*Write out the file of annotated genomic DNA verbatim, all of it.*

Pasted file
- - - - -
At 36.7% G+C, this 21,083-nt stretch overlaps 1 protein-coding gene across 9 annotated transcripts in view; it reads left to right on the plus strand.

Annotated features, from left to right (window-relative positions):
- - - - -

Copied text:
At 36.7% G+C, this 21,083-nt stretch overlaps 1 protein-coding gene across 9 annotated transcripts in view; it reads left to right on the plus strand.

Annotated features, from left to right (window-relative positions):